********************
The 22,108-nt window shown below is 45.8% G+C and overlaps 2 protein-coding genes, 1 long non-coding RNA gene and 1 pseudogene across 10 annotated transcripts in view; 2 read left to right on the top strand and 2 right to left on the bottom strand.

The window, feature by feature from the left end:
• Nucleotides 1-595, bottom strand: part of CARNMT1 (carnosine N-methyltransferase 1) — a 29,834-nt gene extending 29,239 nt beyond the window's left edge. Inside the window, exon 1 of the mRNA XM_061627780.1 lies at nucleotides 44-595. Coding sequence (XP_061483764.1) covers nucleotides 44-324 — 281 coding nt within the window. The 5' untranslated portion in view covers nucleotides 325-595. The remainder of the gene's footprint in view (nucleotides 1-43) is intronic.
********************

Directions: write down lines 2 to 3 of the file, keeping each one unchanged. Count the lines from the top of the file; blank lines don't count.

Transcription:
The window, feature by feature from the left end:
• Nucleotides 1-595, bottom strand: part of CARNMT1 (carnosine N-methyltransferase 1) — a 29,834-nt gene extending 29,239 nt beyond the window's left edge. Inside the window, exon 1 of the mRNA XM_061627780.1 lies at nucleotides 44-595. Coding sequence (XP_061483764.1) covers nucleotides 44-324 — 281 coding nt within the window. The 5' untranslated portion in view covers nucleotides 325-595. The remainder of the gene's footprint in view (nucleotides 1-43) is intronic.